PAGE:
8. This contention depends upon reading into the 2000 Order (or into some other document, for the order itself is completely silent on the subject) a requirement that leave to remain, in order to be effective, must be endorsed with the conditions to which it is subject. This argument by analogy is simply not tenable. One cannot define leave to remain by analogy with leave to enter. The two are different. The 2000 Order made a significant change to the nature of entry clearance, expanding it from a travel document valid for six months, to a pre-arrival grant of leave to enter, such as previously could only be given by an immigration officer at the port. The 2000 Order deals with the consequences of this, and the only change it makes in respect of leave to remain is to stipulate that leave of more than six months shall no longer lapse on the holder's departure from the United Kingdom. Nothing is said about the grant of leave to remain.

9. There is accordingly no need to accept Mr Malik's argument that the Biometric Residence Permit issued to Mr Patel contains all the conditions to which his leave to remain was subject. Its principal purpose, as the letter of 19th August 2010 states, is to show the holder's immigration status and entitlements. The reader can immediately see that the holder is a student, while a prospective employer can tell whether he can lawfully employ the student during term-time. If Mr Malik is right, and the residence card itself is the only proper source of information about what the holder is entitled to do, then Mr Patel was only allowed to work for 20 hours each term. The card does not say 20 hours per week (it does not even say hours, but hrs). What is written under 'Remarks' on the card is a shorthand summary of the condition which is likely to be most important to the student in practical terms. The employer and the student must learn from another source (which is readily available) that degree-level students are allowed to work for 20 hours a week during the term, and full-time during the vacation.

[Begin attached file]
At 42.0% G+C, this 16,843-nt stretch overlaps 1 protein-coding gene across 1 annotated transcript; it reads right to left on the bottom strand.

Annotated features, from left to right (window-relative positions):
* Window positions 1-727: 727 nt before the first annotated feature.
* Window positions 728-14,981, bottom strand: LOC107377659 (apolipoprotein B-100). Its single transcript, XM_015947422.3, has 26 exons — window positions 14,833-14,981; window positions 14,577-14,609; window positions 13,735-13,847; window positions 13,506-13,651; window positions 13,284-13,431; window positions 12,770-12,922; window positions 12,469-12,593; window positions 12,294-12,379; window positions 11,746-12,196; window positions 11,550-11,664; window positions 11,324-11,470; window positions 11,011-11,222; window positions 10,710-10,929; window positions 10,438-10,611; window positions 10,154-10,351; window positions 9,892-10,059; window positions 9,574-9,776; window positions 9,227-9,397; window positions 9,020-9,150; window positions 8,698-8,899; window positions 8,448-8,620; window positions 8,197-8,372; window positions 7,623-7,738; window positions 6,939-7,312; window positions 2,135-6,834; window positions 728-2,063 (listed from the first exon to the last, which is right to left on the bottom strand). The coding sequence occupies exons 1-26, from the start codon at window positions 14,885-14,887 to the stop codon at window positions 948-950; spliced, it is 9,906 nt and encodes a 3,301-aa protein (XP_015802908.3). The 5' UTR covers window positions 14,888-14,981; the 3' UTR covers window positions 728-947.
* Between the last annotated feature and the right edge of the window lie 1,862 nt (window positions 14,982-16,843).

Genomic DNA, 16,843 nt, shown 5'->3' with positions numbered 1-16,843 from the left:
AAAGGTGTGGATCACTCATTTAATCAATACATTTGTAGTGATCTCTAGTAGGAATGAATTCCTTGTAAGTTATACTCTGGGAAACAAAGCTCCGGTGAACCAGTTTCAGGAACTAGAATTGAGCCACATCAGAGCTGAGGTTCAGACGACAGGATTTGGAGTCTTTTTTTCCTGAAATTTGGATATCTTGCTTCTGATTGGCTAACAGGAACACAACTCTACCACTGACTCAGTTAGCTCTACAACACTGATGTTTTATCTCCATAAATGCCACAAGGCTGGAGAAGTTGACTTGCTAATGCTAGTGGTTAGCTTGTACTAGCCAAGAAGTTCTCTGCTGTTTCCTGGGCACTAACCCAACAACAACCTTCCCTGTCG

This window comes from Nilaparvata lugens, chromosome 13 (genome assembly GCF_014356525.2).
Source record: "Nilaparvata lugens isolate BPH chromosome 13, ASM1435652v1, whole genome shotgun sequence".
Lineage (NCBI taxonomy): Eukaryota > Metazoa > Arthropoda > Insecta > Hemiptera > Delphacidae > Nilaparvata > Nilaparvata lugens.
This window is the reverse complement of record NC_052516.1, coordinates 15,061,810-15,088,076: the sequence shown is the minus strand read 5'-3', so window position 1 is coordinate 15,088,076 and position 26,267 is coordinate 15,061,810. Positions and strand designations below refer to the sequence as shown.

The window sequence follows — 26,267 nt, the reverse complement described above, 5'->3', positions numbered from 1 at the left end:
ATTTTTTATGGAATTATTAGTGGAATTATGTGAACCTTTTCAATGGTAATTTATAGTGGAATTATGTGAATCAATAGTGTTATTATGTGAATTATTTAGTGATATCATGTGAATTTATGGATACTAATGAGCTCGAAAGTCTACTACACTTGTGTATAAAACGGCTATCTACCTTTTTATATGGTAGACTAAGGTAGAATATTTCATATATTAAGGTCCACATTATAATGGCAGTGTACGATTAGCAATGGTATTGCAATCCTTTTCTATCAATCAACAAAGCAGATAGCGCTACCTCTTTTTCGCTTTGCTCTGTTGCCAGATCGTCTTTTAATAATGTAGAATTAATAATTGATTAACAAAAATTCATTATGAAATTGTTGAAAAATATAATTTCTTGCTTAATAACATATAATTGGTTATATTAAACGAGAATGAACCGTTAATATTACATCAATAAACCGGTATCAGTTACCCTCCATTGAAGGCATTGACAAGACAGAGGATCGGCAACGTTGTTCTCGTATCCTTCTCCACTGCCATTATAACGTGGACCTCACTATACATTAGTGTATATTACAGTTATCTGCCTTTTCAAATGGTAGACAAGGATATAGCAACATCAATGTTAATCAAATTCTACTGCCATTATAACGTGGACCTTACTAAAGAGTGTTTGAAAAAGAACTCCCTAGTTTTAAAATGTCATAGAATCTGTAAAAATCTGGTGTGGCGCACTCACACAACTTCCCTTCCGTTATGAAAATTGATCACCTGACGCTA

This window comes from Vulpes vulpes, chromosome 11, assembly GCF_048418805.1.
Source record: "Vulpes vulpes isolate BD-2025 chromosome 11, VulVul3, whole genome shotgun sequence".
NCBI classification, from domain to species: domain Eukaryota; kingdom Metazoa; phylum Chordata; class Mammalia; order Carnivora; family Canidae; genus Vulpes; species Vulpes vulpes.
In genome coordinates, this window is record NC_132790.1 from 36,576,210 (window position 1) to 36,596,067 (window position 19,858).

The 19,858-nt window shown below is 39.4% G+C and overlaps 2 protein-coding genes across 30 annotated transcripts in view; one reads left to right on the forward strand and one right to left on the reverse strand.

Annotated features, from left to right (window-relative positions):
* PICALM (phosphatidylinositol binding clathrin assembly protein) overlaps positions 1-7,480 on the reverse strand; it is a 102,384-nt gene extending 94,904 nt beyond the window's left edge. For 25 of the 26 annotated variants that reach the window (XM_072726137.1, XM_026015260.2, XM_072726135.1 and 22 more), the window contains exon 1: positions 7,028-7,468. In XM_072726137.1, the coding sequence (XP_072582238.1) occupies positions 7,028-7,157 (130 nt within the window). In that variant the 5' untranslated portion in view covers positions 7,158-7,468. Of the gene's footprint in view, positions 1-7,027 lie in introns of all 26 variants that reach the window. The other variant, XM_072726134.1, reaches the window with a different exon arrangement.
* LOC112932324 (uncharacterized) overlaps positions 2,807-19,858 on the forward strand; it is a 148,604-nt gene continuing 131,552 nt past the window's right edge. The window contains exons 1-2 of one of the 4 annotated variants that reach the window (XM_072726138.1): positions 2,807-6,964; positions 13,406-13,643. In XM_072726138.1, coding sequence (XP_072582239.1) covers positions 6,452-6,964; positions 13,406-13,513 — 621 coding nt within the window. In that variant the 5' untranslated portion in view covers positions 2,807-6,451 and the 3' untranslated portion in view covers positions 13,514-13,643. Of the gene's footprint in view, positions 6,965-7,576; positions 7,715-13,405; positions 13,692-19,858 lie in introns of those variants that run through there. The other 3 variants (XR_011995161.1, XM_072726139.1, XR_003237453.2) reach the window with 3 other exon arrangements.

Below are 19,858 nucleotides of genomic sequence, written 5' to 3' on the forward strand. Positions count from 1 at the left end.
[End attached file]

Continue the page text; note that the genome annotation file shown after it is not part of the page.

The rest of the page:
10. The letter sent to Malik Law Chambers was accompanied by a leaflet giving much more information, in a simplified form, about what the grant of leave allowed or forbade Mr Patel to do - information which he could have gleaned, but with more difficulty, from the Immigration Rules governing his leave. For example, he is told that he cannot claim public funds. That is not endorsed on his residence permit, but it has not been suggested that, because of this omission, Mr Patel was entitled to have recourse to public funds. In the same vein, Mr Patel is told that he is restricted to studying at the institution which issued his CAS, and that if he wants to change to a different sponsor, he should make a fresh application. The leaflet makes it clear that it is for information only and does not convey the grant of leave, but the information does convey in simple form the requirements of the Rules for students, which were binding on Mr Patel. The fact that those requirements could not all be squeezed onto the residence card does not mean that they were of no effect. What was mentioned on the residence card under the heading 'Remarks' cannot sensibly be taken to specify all the conditions to which the holder was subject.